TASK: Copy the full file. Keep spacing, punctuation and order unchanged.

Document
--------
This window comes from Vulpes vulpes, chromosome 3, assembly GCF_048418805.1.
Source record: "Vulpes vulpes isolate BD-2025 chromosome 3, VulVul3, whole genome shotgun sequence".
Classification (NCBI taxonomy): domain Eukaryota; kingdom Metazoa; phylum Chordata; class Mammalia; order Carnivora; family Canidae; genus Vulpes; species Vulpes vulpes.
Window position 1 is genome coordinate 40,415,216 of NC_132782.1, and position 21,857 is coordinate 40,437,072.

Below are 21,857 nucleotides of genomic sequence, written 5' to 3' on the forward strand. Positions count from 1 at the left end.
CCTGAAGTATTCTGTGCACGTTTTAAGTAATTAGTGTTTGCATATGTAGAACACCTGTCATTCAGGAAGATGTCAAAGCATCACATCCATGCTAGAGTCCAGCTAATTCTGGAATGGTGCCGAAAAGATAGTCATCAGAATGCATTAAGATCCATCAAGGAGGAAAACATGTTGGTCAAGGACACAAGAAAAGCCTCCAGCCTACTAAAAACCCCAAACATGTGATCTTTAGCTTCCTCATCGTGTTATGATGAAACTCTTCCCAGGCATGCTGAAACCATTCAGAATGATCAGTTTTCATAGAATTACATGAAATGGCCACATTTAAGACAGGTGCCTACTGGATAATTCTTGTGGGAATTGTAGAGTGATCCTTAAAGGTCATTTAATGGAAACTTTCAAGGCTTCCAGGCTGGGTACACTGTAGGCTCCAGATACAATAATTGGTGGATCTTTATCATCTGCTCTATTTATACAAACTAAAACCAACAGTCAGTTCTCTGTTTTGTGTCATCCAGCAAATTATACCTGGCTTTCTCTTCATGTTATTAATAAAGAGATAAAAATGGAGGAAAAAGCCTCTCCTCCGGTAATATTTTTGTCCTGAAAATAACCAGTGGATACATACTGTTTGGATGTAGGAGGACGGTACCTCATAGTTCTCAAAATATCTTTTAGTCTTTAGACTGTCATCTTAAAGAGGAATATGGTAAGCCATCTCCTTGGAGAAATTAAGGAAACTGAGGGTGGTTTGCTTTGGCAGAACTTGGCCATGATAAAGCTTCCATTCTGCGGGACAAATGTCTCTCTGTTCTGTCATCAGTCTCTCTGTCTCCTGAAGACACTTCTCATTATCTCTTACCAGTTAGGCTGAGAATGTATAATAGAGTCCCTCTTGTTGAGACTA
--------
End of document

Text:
This window comes from Vulpes vulpes, chromosome 3, assembly GCF_048418805.1.
Source record: "Vulpes vulpes isolate BD-2025 chromosome 3, VulVul3, whole genome shotgun sequence".
Classification (NCBI taxonomy): domain Eukaryota; kingdom Metazoa; phylum Chordata; class Mammalia; order Carnivora; family Canidae; genus Vulpes; species Vulpes vulpes.
Window position 1 is genome coordinate 40,415,216 of NC_132782.1, and position 21,857 is coordinate 40,437,072.

Below are 21,857 nucleotides of genomic sequence, written 5' to 3' on the forward strand. Positions count from 1 at the left end.
CCTGAAGTATTCTGTGCACGTTTTAAGTAATTAGTGTTTGCATATGTAGAACACCTGTCATTCAGGAAGATGTCAAAGCATCACATCCATGCTAGAGTCCAGCTAATTCTGGAATGGTGCCGAAAAGATAGTCATCAGAATGCATTAAGATCCATCAAGGAGGAAAACATGTTGGTCAAGGACACAAGAAAAGCCTCCAGCCTACTAAAAACCCCAAACATGTGATCTTTAGCTTCCTCATCGTGTTATGATGAAACTCTTCCCAGGCATGCTGAAACCATTCAGAATGATCAGTTTTCATAGAATTACATGAAATGGCCACATTTAAGACAGGTGCCTACTGGATAATTCTTGTGGGAATTGTAGAGTGATCCTTAAAGGTCATTTAATGGAAACTTTCAAGGCTTCCAGGCTGGGTACACTGTAGGCTCCAGATACAATAATTGGTGGATCTTTATCATCTGCTCTATTTATACAAACTAAAACCAACAGTCAGTTCTCTGTTTTGTGTCATCCAGCAAATTATACCTGGCTTTCTCTTCATGTTATTAATAAAGAGATAAAAATGGAGGAAAAAGCCTCTCCTCCGGTAATATTTTTGTCCTGAAAATAACCAGTGGATACATACTGTTTGGATGTAGGAGGACGGTACCTCATAGTTCTCAAAATATCTTTTAGTCTTTAGACTGTCATCTTAAAGAGGAATATGGTAAGCCATCTCCTTGGAGAAATTAAGGAAACTGAGGGTGGTTTGCTTTGGCAGAACTTGGCCATGATAAAGCTTCCATTCTGCGGGACAAATGTCTCTCTGTTCTGTCATCAGTCTCTCTGTCTCCTGAAGACACTTCTCATTATCTCTTACCAGTTAGGCTGAGAATGTATAATAGAGTCCCTCTTGTTGAGACTA